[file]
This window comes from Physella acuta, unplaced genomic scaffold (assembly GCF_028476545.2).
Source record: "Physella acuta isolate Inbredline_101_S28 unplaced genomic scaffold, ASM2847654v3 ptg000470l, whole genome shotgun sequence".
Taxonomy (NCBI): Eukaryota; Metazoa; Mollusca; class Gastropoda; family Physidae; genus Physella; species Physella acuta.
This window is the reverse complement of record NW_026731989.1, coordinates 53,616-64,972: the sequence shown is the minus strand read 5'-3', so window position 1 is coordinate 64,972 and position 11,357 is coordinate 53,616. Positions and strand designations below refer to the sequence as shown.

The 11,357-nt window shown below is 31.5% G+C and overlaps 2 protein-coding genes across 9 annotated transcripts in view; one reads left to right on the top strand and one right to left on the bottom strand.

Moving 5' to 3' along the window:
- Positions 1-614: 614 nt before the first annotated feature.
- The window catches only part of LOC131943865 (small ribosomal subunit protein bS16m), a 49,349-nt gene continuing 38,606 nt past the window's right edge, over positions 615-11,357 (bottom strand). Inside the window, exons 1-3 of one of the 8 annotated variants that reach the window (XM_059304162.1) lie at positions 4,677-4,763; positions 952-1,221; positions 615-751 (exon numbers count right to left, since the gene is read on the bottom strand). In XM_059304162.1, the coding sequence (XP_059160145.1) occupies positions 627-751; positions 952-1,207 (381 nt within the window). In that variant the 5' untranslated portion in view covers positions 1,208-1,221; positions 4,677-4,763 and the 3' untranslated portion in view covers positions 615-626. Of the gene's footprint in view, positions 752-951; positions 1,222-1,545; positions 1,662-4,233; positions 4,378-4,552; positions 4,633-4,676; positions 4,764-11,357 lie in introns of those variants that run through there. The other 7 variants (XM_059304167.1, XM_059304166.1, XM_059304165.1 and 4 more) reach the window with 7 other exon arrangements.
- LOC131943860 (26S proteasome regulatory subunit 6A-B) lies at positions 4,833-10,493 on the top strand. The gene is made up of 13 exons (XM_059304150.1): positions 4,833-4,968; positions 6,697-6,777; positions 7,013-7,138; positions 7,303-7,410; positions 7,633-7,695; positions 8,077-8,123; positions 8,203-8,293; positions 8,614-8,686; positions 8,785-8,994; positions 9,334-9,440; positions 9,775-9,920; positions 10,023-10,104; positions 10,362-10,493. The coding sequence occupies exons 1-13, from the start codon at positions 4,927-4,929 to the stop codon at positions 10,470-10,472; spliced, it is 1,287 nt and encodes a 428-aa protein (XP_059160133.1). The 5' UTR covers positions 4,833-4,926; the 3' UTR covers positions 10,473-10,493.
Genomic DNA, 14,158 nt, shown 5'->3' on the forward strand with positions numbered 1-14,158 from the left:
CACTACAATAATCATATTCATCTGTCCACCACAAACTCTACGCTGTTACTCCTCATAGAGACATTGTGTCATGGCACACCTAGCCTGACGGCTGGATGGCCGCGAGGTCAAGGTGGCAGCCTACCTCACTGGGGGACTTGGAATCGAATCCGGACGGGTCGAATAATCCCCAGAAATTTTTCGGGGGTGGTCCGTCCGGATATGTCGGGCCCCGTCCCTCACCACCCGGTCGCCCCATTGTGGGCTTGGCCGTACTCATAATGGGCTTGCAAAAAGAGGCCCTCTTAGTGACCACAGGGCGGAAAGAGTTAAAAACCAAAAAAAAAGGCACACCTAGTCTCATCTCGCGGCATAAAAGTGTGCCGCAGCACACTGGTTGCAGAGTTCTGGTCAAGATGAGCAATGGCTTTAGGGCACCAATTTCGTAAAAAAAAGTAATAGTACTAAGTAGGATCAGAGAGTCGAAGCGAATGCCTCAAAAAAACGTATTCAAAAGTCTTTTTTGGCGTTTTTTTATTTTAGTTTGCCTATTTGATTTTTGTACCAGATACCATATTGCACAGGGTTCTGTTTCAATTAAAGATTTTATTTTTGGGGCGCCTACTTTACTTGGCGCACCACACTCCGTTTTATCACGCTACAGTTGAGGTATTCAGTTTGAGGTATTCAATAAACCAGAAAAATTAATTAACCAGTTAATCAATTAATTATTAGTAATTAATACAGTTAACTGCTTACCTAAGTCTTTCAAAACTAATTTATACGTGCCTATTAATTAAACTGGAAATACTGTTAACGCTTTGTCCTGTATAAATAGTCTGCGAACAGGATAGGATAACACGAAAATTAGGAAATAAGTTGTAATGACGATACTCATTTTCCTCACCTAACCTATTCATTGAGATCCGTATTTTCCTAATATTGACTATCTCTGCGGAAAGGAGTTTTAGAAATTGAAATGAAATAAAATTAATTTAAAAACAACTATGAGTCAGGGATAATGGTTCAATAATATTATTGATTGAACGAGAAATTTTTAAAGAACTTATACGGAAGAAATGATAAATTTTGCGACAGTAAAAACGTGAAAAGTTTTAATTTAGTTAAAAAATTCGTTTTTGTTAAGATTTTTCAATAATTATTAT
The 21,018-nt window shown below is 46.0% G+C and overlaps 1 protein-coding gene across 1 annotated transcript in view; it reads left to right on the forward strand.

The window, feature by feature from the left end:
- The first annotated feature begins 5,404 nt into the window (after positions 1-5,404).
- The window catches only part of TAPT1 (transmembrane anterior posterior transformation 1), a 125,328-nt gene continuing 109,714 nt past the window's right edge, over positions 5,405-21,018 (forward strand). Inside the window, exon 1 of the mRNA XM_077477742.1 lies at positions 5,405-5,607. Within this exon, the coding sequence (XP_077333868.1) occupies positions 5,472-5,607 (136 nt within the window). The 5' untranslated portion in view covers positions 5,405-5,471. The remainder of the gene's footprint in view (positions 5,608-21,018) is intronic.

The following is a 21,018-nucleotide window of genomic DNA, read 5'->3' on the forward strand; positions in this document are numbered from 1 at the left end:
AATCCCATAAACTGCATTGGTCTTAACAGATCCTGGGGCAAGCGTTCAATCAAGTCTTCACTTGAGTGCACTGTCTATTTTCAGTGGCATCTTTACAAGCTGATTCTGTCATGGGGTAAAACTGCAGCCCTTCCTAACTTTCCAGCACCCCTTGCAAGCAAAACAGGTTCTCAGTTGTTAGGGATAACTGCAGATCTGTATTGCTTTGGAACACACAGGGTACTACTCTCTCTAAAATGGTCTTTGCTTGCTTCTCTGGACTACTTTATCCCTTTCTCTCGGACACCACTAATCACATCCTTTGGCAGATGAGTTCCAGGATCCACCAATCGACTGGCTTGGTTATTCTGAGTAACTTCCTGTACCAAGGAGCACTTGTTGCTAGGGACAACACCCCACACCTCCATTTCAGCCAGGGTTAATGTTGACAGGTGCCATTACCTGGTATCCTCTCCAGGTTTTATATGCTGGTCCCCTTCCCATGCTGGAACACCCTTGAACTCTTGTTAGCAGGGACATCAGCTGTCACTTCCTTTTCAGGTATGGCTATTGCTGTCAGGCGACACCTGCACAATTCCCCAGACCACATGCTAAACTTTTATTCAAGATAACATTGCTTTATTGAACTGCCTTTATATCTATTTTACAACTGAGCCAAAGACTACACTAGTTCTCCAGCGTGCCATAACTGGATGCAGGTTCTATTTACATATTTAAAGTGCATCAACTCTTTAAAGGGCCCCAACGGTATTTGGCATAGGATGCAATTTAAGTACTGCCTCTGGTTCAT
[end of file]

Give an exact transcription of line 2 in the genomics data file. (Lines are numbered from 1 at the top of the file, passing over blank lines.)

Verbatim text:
Source record: "Physella acuta isolate Inbredline_101_S28 unplaced genomic scaffold, ASM2847654v3 ptg000470l, whole genome shotgun sequence".